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Nelly Furtado
Singer/songwriter Nelly Furtado heavily credits her ethnic background and childhood for culturally and crucially spawning her creativity as an inspiring musician. Born on December 2nd,1978, and christened Nelly Kim Furtado, she was raised in Victoria, British Columbia, Canada. Nelly was one of three children of working-class Portuguese parents. She’s now based in Toronto.

Furtado's parents instilled a hardcore work ethic during her upbringing. She spent eight summersworking as a chambermaid with her housekeeping mother, quickly realizing what it meant to honestly make a living. Her musical background dates back to the time spent in San Miguel, Azores, when her late Portuguese grandfather played several instruments. It further deepened as her mother sang in the church choir while her father had a deep interest in the Portuguese style of music fado. These Portuguese elements and influences are very much a part of her musical upbringing.

Nelly learnt to play the trombone in a jazz band, concert band and also went on to join a marching band, and compete in contests. Besides she also sang and danced in musicals. With everything falling into place, it was time to move on. She listened to mainstream R&B, HipHop, moving onto Radiohead, Pulp, Oasis, Portishead, the Verve, U2, later onto The Beatles,Simon & Garfunkel, pushing Furtado to fully embrace different musical genres, specifically Brazilian music and material by Nusrat Fateh Ali Khan. The culmination of these listening experiences led to her first studio recording at the age of 16, belting out a full-fledged R&B vocal album for a friend was based in Toronto.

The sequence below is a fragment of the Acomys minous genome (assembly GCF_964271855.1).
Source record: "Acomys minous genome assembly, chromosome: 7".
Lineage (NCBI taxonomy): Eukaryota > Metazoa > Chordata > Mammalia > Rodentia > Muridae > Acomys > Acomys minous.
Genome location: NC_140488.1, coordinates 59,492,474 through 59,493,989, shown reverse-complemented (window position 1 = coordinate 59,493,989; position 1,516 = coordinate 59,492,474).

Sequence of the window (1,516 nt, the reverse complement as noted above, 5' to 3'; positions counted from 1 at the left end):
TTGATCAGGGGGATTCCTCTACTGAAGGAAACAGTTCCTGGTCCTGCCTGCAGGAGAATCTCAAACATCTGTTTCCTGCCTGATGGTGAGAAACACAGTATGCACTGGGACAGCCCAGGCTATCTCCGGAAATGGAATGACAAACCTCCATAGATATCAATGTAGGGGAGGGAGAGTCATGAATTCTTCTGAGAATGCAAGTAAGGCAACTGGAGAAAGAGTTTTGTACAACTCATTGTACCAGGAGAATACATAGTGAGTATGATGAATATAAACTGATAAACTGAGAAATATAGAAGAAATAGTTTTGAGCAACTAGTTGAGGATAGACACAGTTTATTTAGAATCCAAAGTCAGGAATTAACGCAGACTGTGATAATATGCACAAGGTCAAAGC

Brian West and Gerald Eaton, who were of the Canadian funk-pop group, the Philosopher Kings,were instantly impressed by her strong sense of performing and asked to produce her demo. During those sessions, Furtado created some of the moving work, which landed on her debut. These solid collaborations led to the pertinent introduction of Furtado and the critical acclaim of her debut Whoa Nelly! released in October 2000 with hits like I'm Like a Bird and Turn Off The Lights.

After exactly three years, she's back with her new album, Folklore released in November 2003, which has influences of folk and Portuguese running right through. The Record magazine bagged an exclusive generic interview with Nelly Furtado, who spoke about her new album and her past. Excerpts:

The Record: Tell us something about your music and your new sound?
Nelly Furtado: I can't describe the Nelly sound as it's really hard. I'm like…I'm immersed in it and like a spectator from outside. I would definitely say that it is pop music. I know for sure, that it's part of the confusing things to talk about. It's only that it's very poppy in nature and one of the things is that it has a childlike quality to it and I think that I take everyday songs and cut them into catchy hooks.


You can read the rest of our exclusive interview with Nelly Furtado in the February 2004 issue of The Record Music Magazine available at your local newsagent.
ALSO IN THIS ISSUE:

George Michael
Blue
Alt-Rock
Josh
Sunjay Dutt
Dragonfly
Harry Anand
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